1. Wi Spa
I decided to hit up Wi Spa first because it has a reputation for being the nicest of all LA Korean spas. The locker room was severely swanky and felt like a country club.
Opening the door to the sauna I saw about thirty nude dudes lazing about, showering or treading water in hot tubs. I’d been warned that it would take a second to get used to the concept of extreme exposure, a warning which was only truly processed when facing that much schlong. I pulled it together, took a very public shower, and then headed for the steam room. When appropriately pickled, I eased into the hottest Jacuzzi and then sweated out last night’s caipirinha in the sauna.
After re-clothing in the supplied shorts and robe, I headed upstairs to the common area, known as the Jimjilbang. The wood-floored room had the vibe of a family picnic, with camps of friends grouped together on mats. A child with a Spiderman mask ran around with abandon that would surely find him in the emergency room by dusk. Some people watched a confusing Korean TV show where belly fat was measured for comedic effect, while others read books and mellowed out.
Four co-ed treatment rooms lined the Jimjilbang. I tried them all. The jade room had a Fortress of Solitude feel and was very calming. Next door was the salt room — lying on the white crystals smelled and felt great. I felt like a pizza in the extra-hot clay Bulgama room and a cube in the ice room, which had a layer of frost covering the walls. Definitely chill.
I grabbed a green iced tea at the full-menu restaurant and brought a book to the rooftop deck, which contained smoking Koreans and furniture that swallowed me whole. After about three hours at Wi, I was properly relaxed.
2. Century Spa
I arrived at Century Spa around 9pm and found easy parking. The male spa was massive and aside from housing a gigantic Jacuzzi, it also contained a marble room, a sauna, and a eucalyptus steam. The mist room is definitely unique, with a warm spray descending from the ceiling.
Century was very clean and well maintained. It felt like a cross between a high-class community pool and a solarium. Although there were about fifty guys in the building, it didn’t feel crowded at all. The Jimjilbang was closed for the night but is allegedly quite nice (and kid-free).
Here’s the elephant in the room: Word on the street is that this place is popular with gay guys. As an ardent homosexual, I was curious if this was true, and just what it meant. My gaydar was off the charts with about half of the men there. This left a bunch of straight men being largely naked around a bunch of gay men. Were they affected? Not in the least. Why? Because they weren’t homophobes. Century provides an environment that even steadfast heterosexuals can feel comfortable in.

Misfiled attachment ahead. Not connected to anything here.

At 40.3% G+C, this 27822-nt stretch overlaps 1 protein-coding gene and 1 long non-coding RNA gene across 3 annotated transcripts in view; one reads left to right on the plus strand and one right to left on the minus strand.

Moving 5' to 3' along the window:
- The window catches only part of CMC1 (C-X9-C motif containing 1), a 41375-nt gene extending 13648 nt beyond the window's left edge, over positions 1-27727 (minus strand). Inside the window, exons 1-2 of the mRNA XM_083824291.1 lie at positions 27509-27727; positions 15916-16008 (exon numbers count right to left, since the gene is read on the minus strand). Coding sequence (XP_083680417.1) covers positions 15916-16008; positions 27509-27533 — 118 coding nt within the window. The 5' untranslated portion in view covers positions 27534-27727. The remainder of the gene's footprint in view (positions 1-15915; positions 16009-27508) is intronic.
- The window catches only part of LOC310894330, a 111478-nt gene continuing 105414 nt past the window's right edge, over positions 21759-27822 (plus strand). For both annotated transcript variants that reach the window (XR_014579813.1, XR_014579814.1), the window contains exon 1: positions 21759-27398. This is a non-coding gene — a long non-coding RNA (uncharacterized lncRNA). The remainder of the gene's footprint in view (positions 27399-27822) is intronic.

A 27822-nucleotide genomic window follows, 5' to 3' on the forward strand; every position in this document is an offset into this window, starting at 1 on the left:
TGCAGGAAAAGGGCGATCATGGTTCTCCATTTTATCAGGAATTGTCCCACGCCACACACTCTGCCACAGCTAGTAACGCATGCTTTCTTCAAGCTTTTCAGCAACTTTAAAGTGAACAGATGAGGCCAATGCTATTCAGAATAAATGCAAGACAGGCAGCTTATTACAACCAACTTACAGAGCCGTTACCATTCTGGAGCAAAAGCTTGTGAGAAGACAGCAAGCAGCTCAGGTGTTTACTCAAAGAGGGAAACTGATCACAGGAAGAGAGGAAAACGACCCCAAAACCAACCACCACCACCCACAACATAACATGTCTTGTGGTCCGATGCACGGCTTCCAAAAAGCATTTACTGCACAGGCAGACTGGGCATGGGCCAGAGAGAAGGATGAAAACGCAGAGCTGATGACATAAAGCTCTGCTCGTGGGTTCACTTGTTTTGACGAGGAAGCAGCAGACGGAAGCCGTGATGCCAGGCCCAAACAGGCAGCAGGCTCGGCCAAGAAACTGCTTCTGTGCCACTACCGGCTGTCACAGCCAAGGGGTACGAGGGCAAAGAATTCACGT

3. Natura Spa
Natura Spa has two completely separated complexes, one for men and one for women. I accidently went into the women’s spa and was beaten out with a broom. By all accounts online, the men’s is much smaller, but as I entered I found it way more charming than the behemoth spas I’d been to previously.
The main spa area is tiny in comparison, but its compact nature makes it feel much less intimidating. It contained all of the requisite pools, a sauna, and a hot tub. As I showered a man was getting a scrub (the sound of a giant hairbrush being scraped against granite), very much out in the open.
This clean facility had a dedicated clientele of Korean guys, all quiet and seemingly reflective. The small restaurant had full-course meals that were gobbled. The little touches here made it feel more regal — whereas other spas had paper funnels at the water cooler, Natura had a huge vat of water mixed with fresh fruit.
4. Wilshire Spa
Wilshire Spa is deep in downtown. I arrived at about 9:30pm and was told I’d have to pay an exit fee after 11pm, when rates increase. I hustled my buns into the locker area and put on a robe, only to take it off as I entered a room with three pools (hot, cold, some kind of warm cave surrounded by stalactites). The sauna and steam room were both severely refreshing.
Wilshire’s sleeping room was the least regal of all spas that I visited; basically a darkened room with floor mats. Instead of feeling like someplace to rest up, it seemed more like hanging out in a yoga room during a power outage. A little creeped out, I decided instead to watch Korean soap operas in the locker room’s big leather chairs.
Overall Wilshire is serviceable enough, but lacks character. If it’s a quick refresh you’re looking for, you’ll do fine here. If it’s more of a lackadaisical lounge, you might try another.
5. Grand Spa
My last stop was Grand Spa, which had the easiest parking of all. Unfortunately, it also had a prickly staff and a more worn-in feel than the other places.
The spa area itself had a TV that could be watched from the pools and sauna. It seemed like a lot of people here came to watch television while sitting in something scorching. I managed to get a bit serene in the sleeping room, but that was about it.
Grand is a compact, give-em-what-they-need place, which would probably feel friendlier if you were a regular. If I came back, I’d pick a non-peak time where I might be able to unplug a bit more.
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Tom is a wayward writer based in Los Angeles. He has served as Editor for both Matador Nights and Life. He loves to go far, far away whenever possible. He is also pretending to be a third person right now and is obviously writing his own bio. He knows that you knew that, despite the deft maneuvering of pronouns. Tom's new book 'Wayward: Fetching Tales from a Year On The Road' is available for download on Amazon and iTunes.
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